Why the Fed wants to see a strong dollar and falling stock prices

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Thursday, September 8, 2022

Today’s newsletter is from Jared Blickre, a reporter focused on markets at Yahoo Finance. Follow him on Twitter @SPYJared.

The Nasdaq Composite (^IXIC) rose 2.1% on Wednesday, ending a seven-day losing streak that had once again disappointed the bear-buying crowd.

The problem is that rising stocks are the last thing the Federal Reserve wants to see.

Sudden reversals of fortune – both up and down – are common in illiquid bear markets.

But Wednesday’s rally comes in the face of a doubling (or tripling) of the Federal Reserve’s unwavering determination to contain dramatic price inflation.

On Wednesday before the opening bell, a report by the Wall Street Journal’s top Fed whisperer, Nick Timiraos, caught investors’ attention, with the report suggesting another 75 basis point rate hike is coming from the central bank later this month.

That move would signal a continuation of the Fed’s summer game of tackling inflation, reducing anything that stands in the way of that fight. Which in this case means a tightening of economic conditions.

The simple outline of tighter financial conditions is a stronger US dollar, wider spreads in bond markets and lower stock prices. Trigger-happy equity bulls should re-read this sentence, as it stands, in fact, fighting the Fed.

All other things being equal, tighter economic conditions require investors and consumers to be more conscious about where and how they spend and borrow.

In late August, when Fed Chairman Jay Powell delivered a blunt speech in Jackson Hole, telling investors the Fed would raise interest rates “until the job is done” reducing inflation, markets sold off. Message received. Economic conditions are more stringent.

Minneapolis Fed President Neel Kashkari made waves last week when he admitted he preferred that market reaction to what was seen after the Fed’s July FOMC meeting. Which was a market rally that saw the S&P 500 gain 2.6% and the Nasdaq rise more than 4%.

“I certainly wasn’t thrilled to see the stock market rally after our last Federal Open Market Committee meeting,” Kashkari told Bloomberg in an interview.

And while the Fed has a third “shadow mandate” of financial stability — its official goals are stable prices, or 2% inflation, and maximum employment — no S&P 500 target has yet been added to the Federal Reserve’s congressional mandate.

However, these tighter economic conditions that Fed officials are aiming for have some potentially important positive implications for the Fed’s fight against inflation. A stronger dollar increases purchasing power for US consumers, lowers global commodity prices and in turn helps lower input prices. All of this is deflationary, just as the Fed would like it to be.

As Fed Vice Chairman Lael Brainard said in a speech on Wednesday, profit margins in several industries remain high after last year’s boom, and companies appear willing to accept lower margins as consumers react negatively to higher prices.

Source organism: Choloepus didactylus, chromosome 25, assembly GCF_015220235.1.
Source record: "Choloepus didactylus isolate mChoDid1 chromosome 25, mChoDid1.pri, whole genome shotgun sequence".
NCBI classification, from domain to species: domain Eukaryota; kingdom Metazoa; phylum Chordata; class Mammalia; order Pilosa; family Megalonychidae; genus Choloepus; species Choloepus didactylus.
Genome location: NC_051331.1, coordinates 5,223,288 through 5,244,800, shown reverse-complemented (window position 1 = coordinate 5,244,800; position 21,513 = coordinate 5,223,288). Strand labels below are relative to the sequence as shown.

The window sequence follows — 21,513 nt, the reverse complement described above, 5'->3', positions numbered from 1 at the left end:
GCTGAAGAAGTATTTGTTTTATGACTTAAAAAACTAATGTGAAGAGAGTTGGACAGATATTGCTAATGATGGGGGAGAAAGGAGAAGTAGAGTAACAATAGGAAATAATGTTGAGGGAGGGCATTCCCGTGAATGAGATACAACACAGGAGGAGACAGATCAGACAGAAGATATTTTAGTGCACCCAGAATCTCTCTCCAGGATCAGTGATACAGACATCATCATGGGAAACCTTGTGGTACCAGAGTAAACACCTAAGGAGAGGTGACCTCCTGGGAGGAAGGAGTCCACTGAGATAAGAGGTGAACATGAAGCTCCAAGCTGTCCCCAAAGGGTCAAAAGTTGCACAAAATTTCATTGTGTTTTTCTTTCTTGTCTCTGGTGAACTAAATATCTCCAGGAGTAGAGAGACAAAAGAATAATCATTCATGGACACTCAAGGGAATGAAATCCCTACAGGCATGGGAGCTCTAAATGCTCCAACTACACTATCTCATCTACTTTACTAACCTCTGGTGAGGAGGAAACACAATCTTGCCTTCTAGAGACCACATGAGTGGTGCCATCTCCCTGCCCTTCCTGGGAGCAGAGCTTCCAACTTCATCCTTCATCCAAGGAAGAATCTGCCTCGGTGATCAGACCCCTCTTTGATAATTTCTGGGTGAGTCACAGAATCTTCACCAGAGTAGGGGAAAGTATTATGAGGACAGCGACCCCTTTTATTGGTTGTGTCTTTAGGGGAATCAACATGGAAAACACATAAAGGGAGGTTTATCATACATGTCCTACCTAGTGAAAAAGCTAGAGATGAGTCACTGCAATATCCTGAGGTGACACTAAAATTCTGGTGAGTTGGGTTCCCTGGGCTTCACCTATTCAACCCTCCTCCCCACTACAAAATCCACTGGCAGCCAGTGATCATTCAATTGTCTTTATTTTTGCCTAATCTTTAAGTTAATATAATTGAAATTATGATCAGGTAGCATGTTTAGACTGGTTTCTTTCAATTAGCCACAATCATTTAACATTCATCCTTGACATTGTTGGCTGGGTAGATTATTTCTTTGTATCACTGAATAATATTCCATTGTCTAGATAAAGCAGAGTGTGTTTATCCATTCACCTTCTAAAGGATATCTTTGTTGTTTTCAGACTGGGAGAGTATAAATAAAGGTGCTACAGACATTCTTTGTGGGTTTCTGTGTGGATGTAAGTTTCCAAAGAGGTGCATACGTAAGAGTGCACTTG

And as an added bonus, the dollar’s surge is also putting pressure on cryptocurrencies — that perennial thorn in the side of US regulators.

The Fed is also expressly pleased to see lower stock prices reduce the “wealth effect” of the country’s wealthiest and their associated spending. As long as this trickles down to the working class, the Fed is willing to tolerate some increased misery if His broad strokes manage to stuff the bloat genie back into the bottle.

It may seem counterintuitive at best that the Fed’s dual mandate has been reduced to a Faustian bargain—balancing the need to reign in trillions in stimulus while fending off a red-hot labor market.

But there we are in a disruptive 2022.

And as Powell reminded investors last month, history remains the guide for his Fed.

Federal Reserve Chairman Jerome Powell walks in Teton National Park, where economic leaders from around the world gathered for the Jackson Hole Economic Symposium outside Jackson, Wyoming, U.S., August 26, 2022. REUTERS/Jim Urquhart

“Our monetary policy discussions and decisions are based on what we have learned about inflation dynamics from both the high and volatile inflation of the 1970s and 1980s and the low and stable inflation of the past quarter century,” Powell said, highlighting three lessons from history.

First: The Fed takes responsibility for inflation and pushes back at first glance. Second: Don’t let public expectations derail your 2% inflation target. Third: Maintain a strict “until the job is done” policy.

“These lessons guide us as we use our tools to reduce inflation,” Powell said.

“We are taking strong and swift steps to moderate demand so that it better aligns with supply and keep inflation expectations steady. We will continue to do so until we are confident that the job is done.”

And we’ll be watching the markets for signs that we’ve reached the end of that journey.

What to watch today

Financial calendar

  • 8:30 am ET: Initial Unemployment Claimsweek ended September 3 (expected 240.00, 232,000 previously)

  • 8:30 am ET: Continuous claimsweek ended May 21 (expected 1,435, 1,438 previously)

  • 3:00 p.m. ET: Consumer’s faithJuly ($33.0 billion expected, $40.15 previously)

Profits

  • American outdoor brands (AOUT), DocuSign (DOCU), FuelCell Energy (FCEL), National Drink (WHISTLE), RH (RH), Zumiez (ZUMZ)

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